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Irrigators warned to keep water off roadways

Property owners can be held liable if water causes crashes

BEND, Ore. – The rhythmic purr of sprinklers watering lawns and agricultural fields is one of the many signals that spring has arrived in Oregon. Yet, while daytime temperatures feel ripe for sunbathing, overnight temperatures continue to dip below freezing.

This mix of cold temperatures and standing irrigation runoff on roadways is the recipe for slippery conditions for late night and early morning drivers.

Even when weather has been dry, icy patches can surprise motorists in shady areas and where water from agricultural and urban over-irrigation has collected.

"Cars drive through puddles and spray water across the roadway. With our current overnight temperatures, that water freezes into sheets of ice and creates treacherous driving conditions for folks expecting dry pavement," said Pat Creedican, Bend District manager with the Oregon Department of Transportation.

"We are also seeing over-watering occurring near commercial and residential properties right in town," Creedican added. "Drivers are not expecting ice because the weather has been so nice, so they're taken by surprise when they hit an icy patch caused by a sprinkler system."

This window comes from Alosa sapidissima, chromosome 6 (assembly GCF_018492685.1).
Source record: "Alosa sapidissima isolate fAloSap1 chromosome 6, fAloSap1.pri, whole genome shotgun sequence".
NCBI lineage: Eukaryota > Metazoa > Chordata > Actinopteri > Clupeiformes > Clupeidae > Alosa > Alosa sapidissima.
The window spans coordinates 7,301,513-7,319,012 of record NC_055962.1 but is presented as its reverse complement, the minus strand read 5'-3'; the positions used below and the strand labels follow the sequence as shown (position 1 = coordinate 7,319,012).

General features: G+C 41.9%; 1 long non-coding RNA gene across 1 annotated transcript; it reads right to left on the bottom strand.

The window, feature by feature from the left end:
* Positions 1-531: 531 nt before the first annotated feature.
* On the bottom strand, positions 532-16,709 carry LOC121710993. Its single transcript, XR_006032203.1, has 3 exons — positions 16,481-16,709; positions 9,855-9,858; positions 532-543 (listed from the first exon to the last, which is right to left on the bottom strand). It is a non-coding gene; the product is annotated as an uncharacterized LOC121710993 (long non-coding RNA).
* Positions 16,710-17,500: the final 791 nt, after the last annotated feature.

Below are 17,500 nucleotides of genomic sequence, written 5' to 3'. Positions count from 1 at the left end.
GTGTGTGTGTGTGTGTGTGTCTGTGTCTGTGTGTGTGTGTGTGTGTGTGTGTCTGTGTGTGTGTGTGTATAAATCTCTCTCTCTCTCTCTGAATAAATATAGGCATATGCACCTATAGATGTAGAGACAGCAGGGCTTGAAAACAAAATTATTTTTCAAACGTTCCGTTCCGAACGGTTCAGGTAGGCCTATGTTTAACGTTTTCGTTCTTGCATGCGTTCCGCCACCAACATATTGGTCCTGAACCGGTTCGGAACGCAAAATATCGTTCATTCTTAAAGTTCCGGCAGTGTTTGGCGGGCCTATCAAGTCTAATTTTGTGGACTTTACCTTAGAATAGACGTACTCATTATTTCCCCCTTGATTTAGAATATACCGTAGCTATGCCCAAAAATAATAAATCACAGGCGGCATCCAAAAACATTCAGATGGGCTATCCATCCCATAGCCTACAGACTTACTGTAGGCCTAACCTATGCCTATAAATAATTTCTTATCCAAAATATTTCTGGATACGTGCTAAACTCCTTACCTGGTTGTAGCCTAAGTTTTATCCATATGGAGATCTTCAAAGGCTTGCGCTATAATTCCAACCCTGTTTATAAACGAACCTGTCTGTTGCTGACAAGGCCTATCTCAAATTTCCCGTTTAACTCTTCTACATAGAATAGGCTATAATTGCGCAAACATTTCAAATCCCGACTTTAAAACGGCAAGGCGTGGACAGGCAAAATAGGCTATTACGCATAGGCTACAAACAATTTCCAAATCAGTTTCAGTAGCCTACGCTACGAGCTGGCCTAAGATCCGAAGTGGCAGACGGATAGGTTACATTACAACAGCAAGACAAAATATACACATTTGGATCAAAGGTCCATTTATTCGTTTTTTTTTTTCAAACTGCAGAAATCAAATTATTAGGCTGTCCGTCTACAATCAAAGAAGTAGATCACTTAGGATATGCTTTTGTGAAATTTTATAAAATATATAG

Over watering can be hazardous to daytime drivers as well. Standing water on roadways can cause motorists to hydroplane and momentarily loose control of their vehicles.

ODOT reminds all irrigation users to check their systems to ensure that they are not spraying water onto the road or over-watering and flooding roadways. It is illegal to place water on highway rights-of way without written permission. Property owners can be held liable in the event of an accident caused by water on the roadway.

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